There are many systems and legal approaches that are helpful in protecting the valuable thoughts that arise from our mind. For artists of all varieties, copyright protections vest the moment an idea is transformed from being an intangible mental image into something more tangible, such as a painting, script, or audio recording. For businesses offering goods or services, trademark laws assist in preserving the goodwill that each business has worked so hard to build. For inventors, the granting of a patent gives the exclusive right to make, use, and sell the invention that was patented. And when the value of an idea is in the fact that the idea is classified, maybe it is better kept as a trade secret.
Even those who make use of these systems can find themselves paying heavily to protect their IP. People rely so heavily on the various intellectual property systems that they overlook the value of good business, good relationships, and due diligence. This is a reminder that a well developed plan to protect your intellectual property goes beyond following the typical procedures.
• Do Your Research Upfront
Before jumping feet-first into a project, do your research. It is common to have attorneys conduct preliminary searches before registering a trademark or filing for a patent, but a lot of headache can be avoided if a bit of investigation is done from the get-go. Even something as simple as your choice of company name can have serious consequences down the road. Imagine you have registered your domain, designed your logo, branded your products, and shipped your goods across the country using the clever company name you quickly made up. Then, you find out that the name you have chosen has already been registered with the trademark office by another company. Do you really want to have to change your name, recover all of your products, and rebrand all of them? Or, similarly, what if you take your product to the market to find that some of the technology you use infringes on an existing patent? Now you will need to negotiate with the patent holder for the right to make and sell your own product. Would you have gone to market if you had this information in the first place? Who knows?
• Work With the Right People
It makes sense as an entrepreneur to want to partner with those who have the ability and the know-how to turn your ideas into something great. But just because someone has the resources to help you doesn’t mean that they are automatically a good fit for you or your business, and it certainly doesn’t guarantee that they are trustworthy. After all, business is about relationships. My message here is simple: know who you are dealing with and act accordingly.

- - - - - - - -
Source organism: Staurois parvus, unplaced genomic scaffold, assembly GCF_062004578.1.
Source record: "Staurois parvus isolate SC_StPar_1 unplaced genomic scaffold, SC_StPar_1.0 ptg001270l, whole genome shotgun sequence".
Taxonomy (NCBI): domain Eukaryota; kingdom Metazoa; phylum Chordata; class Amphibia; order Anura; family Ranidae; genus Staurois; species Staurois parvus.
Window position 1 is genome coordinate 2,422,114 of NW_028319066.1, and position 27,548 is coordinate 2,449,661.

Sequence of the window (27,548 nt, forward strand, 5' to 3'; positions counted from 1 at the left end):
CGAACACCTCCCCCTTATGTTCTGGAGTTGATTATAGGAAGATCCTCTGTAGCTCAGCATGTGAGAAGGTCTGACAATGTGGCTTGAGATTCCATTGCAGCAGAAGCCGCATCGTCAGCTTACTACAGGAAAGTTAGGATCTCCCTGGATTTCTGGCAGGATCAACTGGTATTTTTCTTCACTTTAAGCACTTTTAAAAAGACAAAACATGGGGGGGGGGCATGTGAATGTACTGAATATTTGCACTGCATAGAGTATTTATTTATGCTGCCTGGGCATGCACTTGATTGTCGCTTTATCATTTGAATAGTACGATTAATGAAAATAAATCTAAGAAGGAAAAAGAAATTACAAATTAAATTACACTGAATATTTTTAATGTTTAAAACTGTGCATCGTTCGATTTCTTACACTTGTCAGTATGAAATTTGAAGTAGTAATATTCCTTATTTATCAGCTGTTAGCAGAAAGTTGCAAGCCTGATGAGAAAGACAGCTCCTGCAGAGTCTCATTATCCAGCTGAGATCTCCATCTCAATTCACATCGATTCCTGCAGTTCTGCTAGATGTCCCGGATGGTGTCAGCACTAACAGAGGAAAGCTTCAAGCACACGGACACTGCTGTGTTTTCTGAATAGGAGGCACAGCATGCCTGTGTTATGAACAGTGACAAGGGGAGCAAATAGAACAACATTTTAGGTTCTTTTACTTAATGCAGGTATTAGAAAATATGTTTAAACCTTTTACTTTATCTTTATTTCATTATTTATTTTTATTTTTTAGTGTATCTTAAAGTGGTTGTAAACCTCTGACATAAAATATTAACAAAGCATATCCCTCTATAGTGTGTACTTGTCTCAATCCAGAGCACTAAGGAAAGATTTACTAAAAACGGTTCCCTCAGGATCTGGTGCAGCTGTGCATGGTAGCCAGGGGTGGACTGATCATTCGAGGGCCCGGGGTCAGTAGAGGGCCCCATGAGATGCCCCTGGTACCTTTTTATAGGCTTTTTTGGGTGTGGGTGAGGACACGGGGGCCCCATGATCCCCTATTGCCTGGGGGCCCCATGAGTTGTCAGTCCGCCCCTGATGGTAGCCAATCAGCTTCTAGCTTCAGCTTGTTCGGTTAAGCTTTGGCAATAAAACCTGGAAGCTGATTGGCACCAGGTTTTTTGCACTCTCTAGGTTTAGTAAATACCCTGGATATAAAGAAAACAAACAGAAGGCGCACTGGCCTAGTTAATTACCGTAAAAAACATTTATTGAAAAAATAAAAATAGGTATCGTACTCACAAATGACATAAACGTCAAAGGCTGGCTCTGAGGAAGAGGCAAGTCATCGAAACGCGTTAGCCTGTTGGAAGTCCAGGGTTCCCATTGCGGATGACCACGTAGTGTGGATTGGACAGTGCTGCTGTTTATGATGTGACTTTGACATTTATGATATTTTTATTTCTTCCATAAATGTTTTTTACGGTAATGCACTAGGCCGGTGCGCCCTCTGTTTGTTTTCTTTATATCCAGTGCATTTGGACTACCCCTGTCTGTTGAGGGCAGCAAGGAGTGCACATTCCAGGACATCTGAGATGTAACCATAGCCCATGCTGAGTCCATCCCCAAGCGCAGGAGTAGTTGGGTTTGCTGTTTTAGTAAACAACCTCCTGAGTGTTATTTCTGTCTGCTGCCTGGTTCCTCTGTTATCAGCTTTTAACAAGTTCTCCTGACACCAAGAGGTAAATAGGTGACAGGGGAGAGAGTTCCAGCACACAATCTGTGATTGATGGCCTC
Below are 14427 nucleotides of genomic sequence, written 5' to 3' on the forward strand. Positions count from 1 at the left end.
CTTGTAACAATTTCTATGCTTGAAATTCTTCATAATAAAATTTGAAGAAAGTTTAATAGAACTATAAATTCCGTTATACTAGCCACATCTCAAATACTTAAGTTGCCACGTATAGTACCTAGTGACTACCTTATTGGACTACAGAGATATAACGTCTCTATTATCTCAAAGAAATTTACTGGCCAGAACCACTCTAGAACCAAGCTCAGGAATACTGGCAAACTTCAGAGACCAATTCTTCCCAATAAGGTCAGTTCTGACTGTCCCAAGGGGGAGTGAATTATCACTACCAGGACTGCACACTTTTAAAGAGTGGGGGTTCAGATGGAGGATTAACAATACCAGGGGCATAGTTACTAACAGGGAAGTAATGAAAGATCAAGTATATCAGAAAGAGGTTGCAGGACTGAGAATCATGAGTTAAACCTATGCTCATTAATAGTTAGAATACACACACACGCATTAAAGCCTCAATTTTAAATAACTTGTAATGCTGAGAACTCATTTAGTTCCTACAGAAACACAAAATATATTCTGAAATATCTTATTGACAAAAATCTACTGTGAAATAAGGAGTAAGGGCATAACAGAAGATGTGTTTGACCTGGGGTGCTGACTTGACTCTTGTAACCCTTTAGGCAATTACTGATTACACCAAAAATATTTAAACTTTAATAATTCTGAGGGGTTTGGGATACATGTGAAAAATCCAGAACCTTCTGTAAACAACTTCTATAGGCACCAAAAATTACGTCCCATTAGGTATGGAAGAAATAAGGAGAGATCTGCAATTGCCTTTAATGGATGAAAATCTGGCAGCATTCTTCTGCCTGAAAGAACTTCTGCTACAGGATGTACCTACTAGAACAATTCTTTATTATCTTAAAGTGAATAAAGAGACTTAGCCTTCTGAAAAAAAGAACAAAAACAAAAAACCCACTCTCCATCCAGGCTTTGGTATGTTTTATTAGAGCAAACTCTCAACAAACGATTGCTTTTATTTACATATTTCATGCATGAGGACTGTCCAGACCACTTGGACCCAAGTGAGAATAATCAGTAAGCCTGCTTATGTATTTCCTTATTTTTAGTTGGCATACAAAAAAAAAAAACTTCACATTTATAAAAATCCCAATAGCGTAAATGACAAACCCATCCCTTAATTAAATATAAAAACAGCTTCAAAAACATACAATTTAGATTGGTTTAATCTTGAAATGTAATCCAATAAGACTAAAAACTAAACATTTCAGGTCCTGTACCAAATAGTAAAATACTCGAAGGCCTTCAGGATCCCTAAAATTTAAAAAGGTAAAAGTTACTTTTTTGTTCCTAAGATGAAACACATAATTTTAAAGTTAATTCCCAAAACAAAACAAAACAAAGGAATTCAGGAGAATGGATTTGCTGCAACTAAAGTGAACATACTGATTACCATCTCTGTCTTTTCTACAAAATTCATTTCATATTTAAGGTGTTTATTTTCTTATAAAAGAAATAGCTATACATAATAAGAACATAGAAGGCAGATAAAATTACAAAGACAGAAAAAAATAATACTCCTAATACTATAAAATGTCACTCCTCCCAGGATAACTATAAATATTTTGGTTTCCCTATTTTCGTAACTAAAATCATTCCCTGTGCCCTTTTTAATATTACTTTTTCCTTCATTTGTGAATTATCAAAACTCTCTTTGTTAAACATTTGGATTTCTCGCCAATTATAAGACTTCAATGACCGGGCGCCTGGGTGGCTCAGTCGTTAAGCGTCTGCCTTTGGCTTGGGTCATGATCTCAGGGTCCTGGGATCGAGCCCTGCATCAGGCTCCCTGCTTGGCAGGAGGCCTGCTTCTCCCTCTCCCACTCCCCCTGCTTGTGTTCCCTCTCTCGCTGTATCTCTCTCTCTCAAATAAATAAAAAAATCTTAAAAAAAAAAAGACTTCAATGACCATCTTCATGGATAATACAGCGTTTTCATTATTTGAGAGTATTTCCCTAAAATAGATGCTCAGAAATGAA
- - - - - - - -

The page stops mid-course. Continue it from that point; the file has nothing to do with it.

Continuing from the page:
• Contract Wisely
Even if you think you have chosen trustworthy people to work with, you can never really be certain. Make sure you have the right contracts in place before sharing your intellectual property. When dealing with third parties, have a good non-disclosure agreement on hand and ready for signatures before handing over your IP. Internally, make sure you have addressed with your employees and partners IP ownership and the limits on the use of any IP that results from your company’s involvement. And of course, if you are going to license your IP to others, make sure you are as clear as possible about how the licensee may use your IP. Is the license transferable? Is it revocable? Is it exclusive? Can they sublicense?...
• Record, Record, Record
Some may argue that writing down your ideas and tracking their evolution on paper has become less important now that the patent system is first-to-file. Previously, it was very important to keep detailed records in a bound notebook in case a dispute ever arose over who was the first inventor. Now, the patent goes to the first inventor to hand her application over to the USPTO. However, recording your ideas is still extremely important - there are exceptions to the first-to-file rule, and there may come a time where documentation could be helpful. The same goes for documenting the evolution of your business, its copyrights, and your use of any trademarks whether they have been registered or not. Keeping good records is a practice that should be adopted early and maintained with consistency.
About the Author:
David "Tyler" Bennett is a business and intellectual property attorney, and he is a partner at Verhagen | Bennett LLP. To learn more about David, please click here.
For questions or comments about this post, please email David directly at: David@VerhagenBennett.com
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© 2017 David T. Bennett — This article is for general information only. The information presented should not be construed to be formal legal advice nor the formation of a lawyer/client relationship.